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dc.creatorHelper, Susan
dc.date2002-07-11T13:50:34Z
dc.date2002-07-11T13:50:34Z
dc.date2002-07-11T13:50:35Z
dc.date.accessioned2012-06-07T22:05:09Z
dc.date.available2012-06-07T22:05:09Z
dc.date.issued2012-06-07
dc.identifierhttp://hdl.handle.net/1721.1/1445
dc.identifier.urihttps://repositorio.leon.uia.mx/xmlui/1721.1/1445
dc.descriptionUsing an original data source, this paper investigates the circumstances under which fmns adopt computer numerical control (cNC), an important type of flexible automation which can significantly increase production product variety and quality. The paper shows that arms'-length supplier/customer relationships are a significant barrier to CNC adoption, even where CNC would improve efficiency. For firms where CNC would be efficient. but who currently receive little commitment through their customers,an increase in contract length of one year would increase the adoption rate by 30%. These results have theoretical implications in two areas. First the paper integrates questions of appropriability into the technical change literature by adding supplier relations as a determinant of technology adoption. Second, the paper extends transaction-cost analysis, by relaxing the assumption that agents' private maximizing behavior will always produce organizational forms that may social efficiency.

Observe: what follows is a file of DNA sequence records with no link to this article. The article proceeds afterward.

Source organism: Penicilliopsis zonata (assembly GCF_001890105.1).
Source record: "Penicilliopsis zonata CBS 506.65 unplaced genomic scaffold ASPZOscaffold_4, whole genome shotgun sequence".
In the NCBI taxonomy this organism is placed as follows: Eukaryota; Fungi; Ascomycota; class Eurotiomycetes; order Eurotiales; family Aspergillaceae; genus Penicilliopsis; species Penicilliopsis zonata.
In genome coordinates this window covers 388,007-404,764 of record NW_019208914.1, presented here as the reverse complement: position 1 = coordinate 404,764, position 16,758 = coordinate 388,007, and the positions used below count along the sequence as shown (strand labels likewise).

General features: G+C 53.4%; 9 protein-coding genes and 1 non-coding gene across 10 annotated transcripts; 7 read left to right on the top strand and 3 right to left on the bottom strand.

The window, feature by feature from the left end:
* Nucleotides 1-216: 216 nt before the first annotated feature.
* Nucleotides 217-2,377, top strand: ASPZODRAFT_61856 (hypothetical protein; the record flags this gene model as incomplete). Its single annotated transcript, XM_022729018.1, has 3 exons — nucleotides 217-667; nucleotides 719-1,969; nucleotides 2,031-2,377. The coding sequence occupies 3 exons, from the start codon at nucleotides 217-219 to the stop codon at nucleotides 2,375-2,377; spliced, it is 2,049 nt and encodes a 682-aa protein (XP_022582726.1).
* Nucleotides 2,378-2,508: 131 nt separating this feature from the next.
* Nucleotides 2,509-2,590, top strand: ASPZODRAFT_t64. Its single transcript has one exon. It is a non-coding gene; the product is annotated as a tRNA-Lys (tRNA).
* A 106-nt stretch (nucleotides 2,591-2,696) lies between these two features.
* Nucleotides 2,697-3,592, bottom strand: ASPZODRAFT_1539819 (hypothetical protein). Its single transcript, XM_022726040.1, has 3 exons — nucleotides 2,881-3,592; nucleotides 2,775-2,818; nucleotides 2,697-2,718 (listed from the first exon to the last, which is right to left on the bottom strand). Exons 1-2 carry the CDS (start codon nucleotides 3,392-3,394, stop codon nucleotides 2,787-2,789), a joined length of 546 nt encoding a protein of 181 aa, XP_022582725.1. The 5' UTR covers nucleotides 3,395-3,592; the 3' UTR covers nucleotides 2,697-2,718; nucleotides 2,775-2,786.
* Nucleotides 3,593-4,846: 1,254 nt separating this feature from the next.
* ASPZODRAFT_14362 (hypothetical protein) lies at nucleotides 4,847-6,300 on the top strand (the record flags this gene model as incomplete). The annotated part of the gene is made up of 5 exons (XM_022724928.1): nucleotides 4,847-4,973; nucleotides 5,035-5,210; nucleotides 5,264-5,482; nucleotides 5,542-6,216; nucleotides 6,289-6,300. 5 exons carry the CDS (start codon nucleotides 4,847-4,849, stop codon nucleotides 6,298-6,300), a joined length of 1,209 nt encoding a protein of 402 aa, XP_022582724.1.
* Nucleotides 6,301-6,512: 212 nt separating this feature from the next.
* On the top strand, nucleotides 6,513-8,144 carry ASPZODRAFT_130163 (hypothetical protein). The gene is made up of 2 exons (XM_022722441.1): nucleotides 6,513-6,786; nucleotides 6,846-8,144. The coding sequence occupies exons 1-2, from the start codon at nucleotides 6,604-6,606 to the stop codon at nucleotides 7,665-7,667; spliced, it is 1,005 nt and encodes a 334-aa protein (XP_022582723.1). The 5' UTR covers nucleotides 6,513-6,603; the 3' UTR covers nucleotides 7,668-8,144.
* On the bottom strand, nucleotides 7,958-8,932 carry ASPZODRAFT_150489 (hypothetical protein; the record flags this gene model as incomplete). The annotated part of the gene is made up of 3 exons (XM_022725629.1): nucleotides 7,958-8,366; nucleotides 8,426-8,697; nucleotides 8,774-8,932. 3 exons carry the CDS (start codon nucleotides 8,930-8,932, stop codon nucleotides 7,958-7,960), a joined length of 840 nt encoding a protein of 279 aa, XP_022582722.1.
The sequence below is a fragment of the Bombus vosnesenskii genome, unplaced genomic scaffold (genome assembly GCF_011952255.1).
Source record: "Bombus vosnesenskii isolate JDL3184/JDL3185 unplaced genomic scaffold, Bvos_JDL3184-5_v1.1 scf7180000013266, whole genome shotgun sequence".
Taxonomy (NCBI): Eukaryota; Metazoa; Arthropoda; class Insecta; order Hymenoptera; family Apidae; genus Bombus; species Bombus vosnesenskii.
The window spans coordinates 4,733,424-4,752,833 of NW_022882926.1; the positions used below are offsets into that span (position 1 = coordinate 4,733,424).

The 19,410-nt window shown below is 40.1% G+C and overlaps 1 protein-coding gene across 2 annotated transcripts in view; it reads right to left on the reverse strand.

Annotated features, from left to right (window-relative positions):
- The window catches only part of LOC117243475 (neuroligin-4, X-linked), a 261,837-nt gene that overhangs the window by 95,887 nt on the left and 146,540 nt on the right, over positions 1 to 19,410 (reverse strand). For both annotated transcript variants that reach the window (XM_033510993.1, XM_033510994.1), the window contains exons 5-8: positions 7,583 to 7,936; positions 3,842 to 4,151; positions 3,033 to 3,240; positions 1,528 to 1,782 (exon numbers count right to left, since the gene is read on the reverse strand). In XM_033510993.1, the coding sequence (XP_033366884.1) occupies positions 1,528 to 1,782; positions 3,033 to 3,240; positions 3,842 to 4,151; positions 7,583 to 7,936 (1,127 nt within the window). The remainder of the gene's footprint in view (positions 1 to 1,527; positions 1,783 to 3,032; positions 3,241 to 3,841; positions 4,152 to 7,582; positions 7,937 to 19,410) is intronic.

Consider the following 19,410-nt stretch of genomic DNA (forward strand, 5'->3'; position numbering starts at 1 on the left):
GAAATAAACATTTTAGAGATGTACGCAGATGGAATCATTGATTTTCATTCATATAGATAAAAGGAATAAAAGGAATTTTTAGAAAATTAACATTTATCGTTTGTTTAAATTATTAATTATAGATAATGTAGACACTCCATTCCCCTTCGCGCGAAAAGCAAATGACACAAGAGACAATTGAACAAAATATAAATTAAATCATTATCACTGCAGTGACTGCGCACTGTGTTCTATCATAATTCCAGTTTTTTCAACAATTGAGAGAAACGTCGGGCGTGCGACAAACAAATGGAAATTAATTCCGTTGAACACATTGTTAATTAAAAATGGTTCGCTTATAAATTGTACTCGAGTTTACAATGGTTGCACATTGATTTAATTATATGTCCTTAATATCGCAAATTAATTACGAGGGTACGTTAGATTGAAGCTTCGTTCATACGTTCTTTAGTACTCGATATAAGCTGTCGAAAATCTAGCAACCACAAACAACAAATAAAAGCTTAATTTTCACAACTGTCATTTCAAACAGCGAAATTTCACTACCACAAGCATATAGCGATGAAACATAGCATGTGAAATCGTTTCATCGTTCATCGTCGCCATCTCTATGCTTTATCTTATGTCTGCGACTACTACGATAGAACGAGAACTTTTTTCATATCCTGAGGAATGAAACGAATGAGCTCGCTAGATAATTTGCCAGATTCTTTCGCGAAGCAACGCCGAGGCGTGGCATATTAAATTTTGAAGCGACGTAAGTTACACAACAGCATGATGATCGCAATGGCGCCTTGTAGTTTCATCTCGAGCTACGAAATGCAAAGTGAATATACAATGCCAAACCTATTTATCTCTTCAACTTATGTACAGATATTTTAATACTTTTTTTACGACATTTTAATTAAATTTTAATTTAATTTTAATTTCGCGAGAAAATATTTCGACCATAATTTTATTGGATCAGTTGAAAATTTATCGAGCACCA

dc.format1425700 bytes
dc.formatapplication/pdf
dc.languageen_US
dc.relationIMVP;152a
dc.subjectproduction
dc.subjectcomputer numerical control
dc.titleSupplier Relations and Adoption of New Technology: Results of Survey Research in the Auto Industry


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